Harvesting the nuts is not an easy task. If the nuts fall from the trees, they are so heavy they could kill someone. The collectors gather the nuts, crack them, and then haul up to 110-pound loads out of the jungle.
The harvesting almost disappeared years ago because middlemen were taking all the profits and just paying farmers only pennies per ton. Harvesters needed to band together and cut out the middlemen. They were able to sell the nuts directly to factories, thus allowing for a profit.
Almost every other nut that you can buy from a grocery store comes from a huge plantation, with massive land areas dedicated to the production and growth of those specific types of nuts.
Brazil nuts can only be found in the wild and cannot be cultivated. Luckily this makes them organic by default. These towering trees grow across the rainforest and can be found in Brazil, Bolivia, and even Peru.
It is estimated that harvesting the nuts supports up to 60,000 families. During the harvest season, up to 95% of the residents of local villages are busy collecting nuts.
Every morning, workers load up their small dinghies with supplies. They commute up to 10 miles along the Rio Do Peixe, which is a tributary of the great Amazon River. After that, they will hike into the rainforest.
The Brazil nut trees are known for their very long life spans and can live up to 500 years. They are known to reach heights of up to 165 feet, which is as tall as a 15-story building. And their trunks are wider in diameter than 6 feet. They are so tall that they stick above the nearby trees in the canopies. The pods fall naturally between November and May.
Every tree is able to produce about 300 pods per year, and these can come down at speeds of 50 miles per hour. If you are underneath a pod when it falls, it could be fatal.
Once the collectors find the pods and collect them, it is time to crack them open. The pods are gathered in carrying bags weighing up to 100 pounds and are brought back to camp. Next, the pods are spread out on metal grates and are then dried in the sun.
Workers transport the dry nuts to a processing factory in the town of Juruena, which is situated in the state of Mato Grosso. The nuts are then moved to a dryer, where they will dry out for around 12 hours. At times they will be dried again for three or four days to try to increase the shelf life. To loosen the shell, they may be steamed.
Although harvesting them is a labor-intensive process, Brazil nuts are some of the cheapest nuts on the market, and as a result, they are used to fill space in bags of mixed nuts. The nuts will be packaged in a way that they are ready to be sold to customers and used in a variety of snacks, chocolate bars, and cakes. They are sold in raw form in various stores in the US, such as Trader Joe’s and Costco.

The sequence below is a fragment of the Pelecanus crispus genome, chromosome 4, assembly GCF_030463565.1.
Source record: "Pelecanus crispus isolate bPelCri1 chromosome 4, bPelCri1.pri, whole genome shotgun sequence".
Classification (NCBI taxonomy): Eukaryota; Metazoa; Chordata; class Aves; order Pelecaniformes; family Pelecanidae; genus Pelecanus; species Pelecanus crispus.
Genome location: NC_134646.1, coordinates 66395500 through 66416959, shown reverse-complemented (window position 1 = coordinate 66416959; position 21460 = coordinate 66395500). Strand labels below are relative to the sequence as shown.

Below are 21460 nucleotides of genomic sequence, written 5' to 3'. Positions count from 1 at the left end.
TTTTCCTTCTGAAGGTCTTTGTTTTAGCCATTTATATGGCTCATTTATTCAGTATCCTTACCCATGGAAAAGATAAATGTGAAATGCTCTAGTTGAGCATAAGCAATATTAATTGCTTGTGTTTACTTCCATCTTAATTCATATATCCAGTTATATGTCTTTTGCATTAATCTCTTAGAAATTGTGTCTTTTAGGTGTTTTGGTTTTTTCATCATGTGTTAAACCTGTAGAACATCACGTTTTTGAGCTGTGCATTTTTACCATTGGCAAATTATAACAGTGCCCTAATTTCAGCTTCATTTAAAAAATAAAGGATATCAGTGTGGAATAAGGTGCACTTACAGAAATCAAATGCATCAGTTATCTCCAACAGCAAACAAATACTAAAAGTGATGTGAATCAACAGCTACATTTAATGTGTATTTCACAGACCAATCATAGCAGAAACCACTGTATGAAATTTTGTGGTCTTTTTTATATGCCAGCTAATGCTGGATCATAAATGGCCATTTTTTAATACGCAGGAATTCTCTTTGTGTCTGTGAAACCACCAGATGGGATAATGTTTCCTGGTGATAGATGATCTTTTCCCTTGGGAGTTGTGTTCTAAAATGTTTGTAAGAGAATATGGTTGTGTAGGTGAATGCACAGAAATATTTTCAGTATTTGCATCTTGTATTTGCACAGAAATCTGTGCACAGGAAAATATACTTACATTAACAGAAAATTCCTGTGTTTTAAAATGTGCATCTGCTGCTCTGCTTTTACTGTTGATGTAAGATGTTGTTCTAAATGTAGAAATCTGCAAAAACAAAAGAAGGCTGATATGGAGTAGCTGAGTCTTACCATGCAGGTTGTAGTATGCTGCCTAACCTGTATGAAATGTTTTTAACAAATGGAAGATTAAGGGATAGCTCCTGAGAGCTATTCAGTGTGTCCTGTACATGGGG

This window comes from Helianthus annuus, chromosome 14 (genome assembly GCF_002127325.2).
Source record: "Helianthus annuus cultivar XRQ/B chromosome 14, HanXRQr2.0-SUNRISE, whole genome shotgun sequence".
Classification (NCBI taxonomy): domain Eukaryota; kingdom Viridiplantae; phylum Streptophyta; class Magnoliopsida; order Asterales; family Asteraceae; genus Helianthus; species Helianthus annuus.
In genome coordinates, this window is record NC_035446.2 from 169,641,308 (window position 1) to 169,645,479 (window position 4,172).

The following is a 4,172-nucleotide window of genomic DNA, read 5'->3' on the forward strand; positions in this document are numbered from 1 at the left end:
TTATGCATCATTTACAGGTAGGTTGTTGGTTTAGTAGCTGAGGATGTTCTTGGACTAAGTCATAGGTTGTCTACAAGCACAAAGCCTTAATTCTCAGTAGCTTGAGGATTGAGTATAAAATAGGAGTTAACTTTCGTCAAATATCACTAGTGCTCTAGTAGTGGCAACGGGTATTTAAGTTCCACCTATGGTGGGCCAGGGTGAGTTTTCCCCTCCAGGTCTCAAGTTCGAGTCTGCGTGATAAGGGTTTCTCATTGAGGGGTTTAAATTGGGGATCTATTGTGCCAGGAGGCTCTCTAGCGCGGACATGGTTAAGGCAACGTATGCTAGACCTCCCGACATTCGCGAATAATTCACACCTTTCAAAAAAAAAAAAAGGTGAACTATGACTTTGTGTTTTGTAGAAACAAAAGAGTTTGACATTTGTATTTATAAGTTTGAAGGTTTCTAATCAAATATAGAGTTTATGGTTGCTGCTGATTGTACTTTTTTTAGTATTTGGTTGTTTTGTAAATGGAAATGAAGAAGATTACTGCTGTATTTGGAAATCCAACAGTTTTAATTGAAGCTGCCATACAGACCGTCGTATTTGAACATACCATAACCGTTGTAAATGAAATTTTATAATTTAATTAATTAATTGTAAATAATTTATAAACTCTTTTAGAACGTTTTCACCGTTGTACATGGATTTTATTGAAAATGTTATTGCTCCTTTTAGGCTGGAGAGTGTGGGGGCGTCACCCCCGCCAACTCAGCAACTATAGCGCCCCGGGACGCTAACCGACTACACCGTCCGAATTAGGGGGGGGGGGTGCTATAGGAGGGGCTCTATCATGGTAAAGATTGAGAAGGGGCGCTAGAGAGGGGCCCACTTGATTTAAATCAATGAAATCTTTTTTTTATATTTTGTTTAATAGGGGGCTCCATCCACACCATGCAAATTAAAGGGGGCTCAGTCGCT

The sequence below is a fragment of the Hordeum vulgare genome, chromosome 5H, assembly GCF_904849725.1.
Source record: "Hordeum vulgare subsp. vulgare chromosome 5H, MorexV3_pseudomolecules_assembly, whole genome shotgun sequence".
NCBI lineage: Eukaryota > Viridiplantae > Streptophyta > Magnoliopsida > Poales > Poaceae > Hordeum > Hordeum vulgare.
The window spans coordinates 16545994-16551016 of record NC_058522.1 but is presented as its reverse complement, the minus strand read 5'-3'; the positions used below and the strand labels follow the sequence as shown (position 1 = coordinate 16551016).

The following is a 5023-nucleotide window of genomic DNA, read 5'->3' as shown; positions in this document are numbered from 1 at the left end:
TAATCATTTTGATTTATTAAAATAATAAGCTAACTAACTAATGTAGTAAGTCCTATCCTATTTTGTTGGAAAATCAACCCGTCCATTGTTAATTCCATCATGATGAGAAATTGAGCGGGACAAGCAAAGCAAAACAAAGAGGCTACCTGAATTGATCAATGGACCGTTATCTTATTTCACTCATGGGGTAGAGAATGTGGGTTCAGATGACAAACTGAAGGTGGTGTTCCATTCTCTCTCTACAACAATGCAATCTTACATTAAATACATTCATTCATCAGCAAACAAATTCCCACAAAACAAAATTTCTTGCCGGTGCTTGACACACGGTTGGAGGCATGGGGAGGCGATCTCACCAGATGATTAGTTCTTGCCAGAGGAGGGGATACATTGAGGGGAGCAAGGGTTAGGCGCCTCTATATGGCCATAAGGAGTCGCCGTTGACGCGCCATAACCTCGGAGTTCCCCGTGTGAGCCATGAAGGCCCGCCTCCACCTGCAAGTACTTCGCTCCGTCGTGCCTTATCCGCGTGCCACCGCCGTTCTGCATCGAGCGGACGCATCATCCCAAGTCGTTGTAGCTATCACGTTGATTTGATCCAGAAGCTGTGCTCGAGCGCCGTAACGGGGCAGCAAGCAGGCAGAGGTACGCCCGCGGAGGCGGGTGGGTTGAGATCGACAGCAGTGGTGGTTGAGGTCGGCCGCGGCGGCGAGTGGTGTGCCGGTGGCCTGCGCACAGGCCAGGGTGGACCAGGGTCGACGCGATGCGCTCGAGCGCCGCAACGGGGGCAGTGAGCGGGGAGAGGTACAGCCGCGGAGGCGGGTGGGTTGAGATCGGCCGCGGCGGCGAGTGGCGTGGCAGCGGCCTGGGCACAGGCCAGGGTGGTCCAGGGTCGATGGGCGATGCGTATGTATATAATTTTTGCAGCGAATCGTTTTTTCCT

Now, the biggest threat to the industry is deforestation. This is a worrying trend that is causing concern among environmentalists and experts in the industry alike. Nearly five million acres of the Amazon Rainforest were cleared in 2021 due to the large-scale deforestation for cattle raising, soybean farming, palm oil, and corn production. They don’t have any interest in the wood from the trees; they just want to land.
The Brazilian government does protect the Brazilian nut tree, meaning it’s illegal to cut one down. For that reason, you may see single Brazil nut trees standing by themselves in a barren field. Brazilian nut trees heavily depend on an ecologically healthy forest. Nature provides a symbiotic relationship for these trees, which is beneficial for both the plant and the environment. They need the cooler temperatures of the rainforest canopy in addition to the particular bees that pollinate the trees.
Many are turning to making nut oil which can sell for twice the price of nuts. This also is an efficient way to save broken nuts from being thrown away. Nut oil is used in food as well as cosmetics.
Brazil nuts are also one of the most sustainable nuts, and growing this industry could give locals a reason to preserve their ecosystem. Because Brazil nuts are one of the most sustainable nuts, it gives the local villagers a reason to preserve the rainforest. Therefore everyone who consumes Brazil nuts is, in essence, protecting the forests and helping to save the Amazon.